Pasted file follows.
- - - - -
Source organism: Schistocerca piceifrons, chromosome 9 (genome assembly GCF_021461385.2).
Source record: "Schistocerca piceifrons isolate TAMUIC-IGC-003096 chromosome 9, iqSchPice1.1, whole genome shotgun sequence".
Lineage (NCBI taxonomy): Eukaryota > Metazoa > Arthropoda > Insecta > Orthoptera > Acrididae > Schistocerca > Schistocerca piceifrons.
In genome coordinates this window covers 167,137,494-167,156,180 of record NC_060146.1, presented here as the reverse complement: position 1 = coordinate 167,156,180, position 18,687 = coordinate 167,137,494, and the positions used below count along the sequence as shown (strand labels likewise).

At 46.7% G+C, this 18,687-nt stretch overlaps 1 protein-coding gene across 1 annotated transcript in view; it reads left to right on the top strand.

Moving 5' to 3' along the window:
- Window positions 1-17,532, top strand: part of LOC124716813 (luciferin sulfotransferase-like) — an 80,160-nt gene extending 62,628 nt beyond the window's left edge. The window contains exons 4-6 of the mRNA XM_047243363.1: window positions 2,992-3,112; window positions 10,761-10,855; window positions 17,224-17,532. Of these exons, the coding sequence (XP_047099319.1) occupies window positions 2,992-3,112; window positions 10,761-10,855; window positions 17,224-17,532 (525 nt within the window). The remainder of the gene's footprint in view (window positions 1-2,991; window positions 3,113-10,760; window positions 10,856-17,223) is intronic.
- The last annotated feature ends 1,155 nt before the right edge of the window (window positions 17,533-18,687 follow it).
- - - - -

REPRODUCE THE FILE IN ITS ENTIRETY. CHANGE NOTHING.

Source organism: Schistocerca piceifrons, chromosome 9 (genome assembly GCF_021461385.2).
Source record: "Schistocerca piceifrons isolate TAMUIC-IGC-003096 chromosome 9, iqSchPice1.1, whole genome shotgun sequence".
Lineage (NCBI taxonomy): Eukaryota > Metazoa > Arthropoda > Insecta > Orthoptera > Acrididae > Schistocerca > Schistocerca piceifrons.
In genome coordinates this window covers 167,137,494-167,156,180 of record NC_060146.1, presented here as the reverse complement: position 1 = coordinate 167,156,180, position 18,687 = coordinate 167,137,494, and the positions used below count along the sequence as shown (strand labels likewise).

At 46.7% G+C, this 18,687-nt stretch overlaps 1 protein-coding gene across 1 annotated transcript in view; it reads left to right on the top strand.

Moving 5' to 3' along the window:
- Window positions 1-17,532, top strand: part of LOC124716813 (luciferin sulfotransferase-like) — an 80,160-nt gene extending 62,628 nt beyond the window's left edge. The window contains exons 4-6 of the mRNA XM_047243363.1: window positions 2,992-3,112; window positions 10,761-10,855; window positions 17,224-17,532. Of these exons, the coding sequence (XP_047099319.1) occupies window positions 2,992-3,112; window positions 10,761-10,855; window positions 17,224-17,532 (525 nt within the window). The remainder of the gene's footprint in view (window positions 1-2,991; window positions 3,113-10,760; window positions 10,856-17,223) is intronic.
- The last annotated feature ends 1,155 nt before the right edge of the window (window positions 17,533-18,687 follow it).